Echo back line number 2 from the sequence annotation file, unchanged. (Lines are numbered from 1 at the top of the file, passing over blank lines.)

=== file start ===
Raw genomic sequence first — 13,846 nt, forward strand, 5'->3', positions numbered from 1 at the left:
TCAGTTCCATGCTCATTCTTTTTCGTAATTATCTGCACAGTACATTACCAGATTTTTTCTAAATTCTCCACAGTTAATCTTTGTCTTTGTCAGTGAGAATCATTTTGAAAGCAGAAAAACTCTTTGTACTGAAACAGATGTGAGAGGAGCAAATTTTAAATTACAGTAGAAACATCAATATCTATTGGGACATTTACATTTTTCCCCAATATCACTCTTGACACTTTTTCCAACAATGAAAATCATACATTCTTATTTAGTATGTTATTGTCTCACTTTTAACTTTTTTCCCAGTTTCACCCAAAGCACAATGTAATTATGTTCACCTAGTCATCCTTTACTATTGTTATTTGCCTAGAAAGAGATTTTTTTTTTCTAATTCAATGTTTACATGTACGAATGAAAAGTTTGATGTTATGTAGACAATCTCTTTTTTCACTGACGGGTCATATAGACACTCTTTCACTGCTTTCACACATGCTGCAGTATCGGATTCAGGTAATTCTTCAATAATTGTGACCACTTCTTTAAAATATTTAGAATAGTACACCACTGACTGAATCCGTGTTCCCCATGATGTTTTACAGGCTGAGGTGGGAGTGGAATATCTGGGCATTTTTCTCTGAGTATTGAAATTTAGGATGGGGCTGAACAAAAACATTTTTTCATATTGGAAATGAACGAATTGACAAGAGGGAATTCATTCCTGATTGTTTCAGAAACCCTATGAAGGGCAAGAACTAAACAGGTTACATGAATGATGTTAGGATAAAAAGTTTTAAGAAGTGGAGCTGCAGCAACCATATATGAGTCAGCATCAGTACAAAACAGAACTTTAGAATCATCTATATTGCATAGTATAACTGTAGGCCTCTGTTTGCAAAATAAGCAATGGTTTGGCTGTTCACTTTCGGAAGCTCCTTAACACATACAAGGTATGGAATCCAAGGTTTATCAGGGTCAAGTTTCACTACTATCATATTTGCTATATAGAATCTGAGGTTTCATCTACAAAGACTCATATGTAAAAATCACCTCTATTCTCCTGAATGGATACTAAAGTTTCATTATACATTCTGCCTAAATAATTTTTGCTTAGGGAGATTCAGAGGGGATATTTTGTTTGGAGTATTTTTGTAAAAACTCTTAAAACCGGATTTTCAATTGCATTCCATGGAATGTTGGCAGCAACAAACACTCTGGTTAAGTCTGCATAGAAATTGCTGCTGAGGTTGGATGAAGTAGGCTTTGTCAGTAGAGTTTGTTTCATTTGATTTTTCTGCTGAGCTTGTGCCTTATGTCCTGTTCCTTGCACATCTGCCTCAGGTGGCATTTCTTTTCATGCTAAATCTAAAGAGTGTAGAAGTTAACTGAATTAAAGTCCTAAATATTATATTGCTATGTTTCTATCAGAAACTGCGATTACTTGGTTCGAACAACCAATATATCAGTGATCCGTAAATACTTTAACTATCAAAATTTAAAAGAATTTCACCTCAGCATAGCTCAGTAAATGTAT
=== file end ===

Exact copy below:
TCAGTTCCATGCTCATTCTTTTTCGTAATTATCTGCACAGTACATTACCAGATTTTTTCTAAATTCTCCACAGTTAATCTTTGTCTTTGTCAGTGAGAATCATTTTGAAAGCAGAAAAACTCTTTGTACTGAAACAGATGTGAGAGGAGCAAATTTTAAATTACAGTAGAAACATCAATATCTATTGGGACATTTACATTTTTCCCCAATATCACTCTTGACACTTTTTCCAACAATGAAAATCATACATTCTTATTTAGTATGTTATTGTCTCACTTTTAACTTTTTTCCCAGTTTCACCCAAAGCACAATGTAATTATGTTCACCTAGTCATCCTTTACTATTGTTATTTGCCTAGAAAGAGATTTTTTTTTTCTAATTCAATGTTTACATGTACGAATGAAAAGTTTGATGTTATGTAGACAATCTCTTTTTTCACTGACGGGTCATATAGACACTCTTTCACTGCTTTCACACATGCTGCAGTATCGGATTCAGGTAATTCTTCAATAATTGTGACCACTTCTTTAAAATATTTAGAATAGTACACCACTGACTGAATCCGTGTTCCCCATGATGTTTTACAGGCTGAGGTGGGAGTGGAATATCTGGGCATTTTTCTCTGAGTATTGAAATTTAGGATGGGGCTGAACAAAAACATTTTTTCATATTGGAAATGAACGAATTGACAAGAGGGAATTCATTCCTGATTGTTTCAGAAACCCTATGAAGGGCAAGAACTAAACAGGTTACATGAATGATGTTAGGATAAAAAGTTTTAAGAAGTGGAGCTGCAGCAACCATATATGAGTCAGCATCAGTACAAAACAGAACTTTAGAATCATCTATATTGCATAGTATAACTGTAGGCCTCTGTTTGCAAAATAAGCAATGGTTTGGCTGTTCACTTTCGGAAGCTCCTTAACACATACAAGGTATGGAATCCAAGGTTTATCAGGGTCAAGTTTCACTACTATCATATTTGCTATATAGAATCTGAGGTTTCATCTACAAAGACTCATATGTAAAAATCACCTCTATTCTCCTGAATGGATACTAAAGTTTCATTATACATTCTGCCTAAATAATTTTTGCTTAGGGAGATTCAGAGGGGATATTTTGTTTGGAGTATTTTTGTAAAAACTCTTAAAACCGGATTTTCAATTGCATTCCATGGAATGTTGGCAGCAACAAACACTCTGGTTAAGTCTGCATAGAAATTGCTGCTGAGGTTGGATGAAGTAGGCTTTGTCAGTAGAGTTTGTTTCATTTGATTTTTCTGCTGAGCTTGTGCCTTATGTCCTGTTCCTTGCACATCTGCCTCAGGTGGCATTTCTTTTCATGCTAAATCTAAAGAGTGTAGAAGTTAACTGAATTAAAGTCCTAAATATTATATTGCTATGTTTCTATCAGAAACTGCGATTACTTGGTTCGAACAACCAATATATCAGTGATCCGTAAATACTTTAACTATCAAAATTTAAAAGAATTTCACCTCAGCATAGCTCAGTAAATGTAT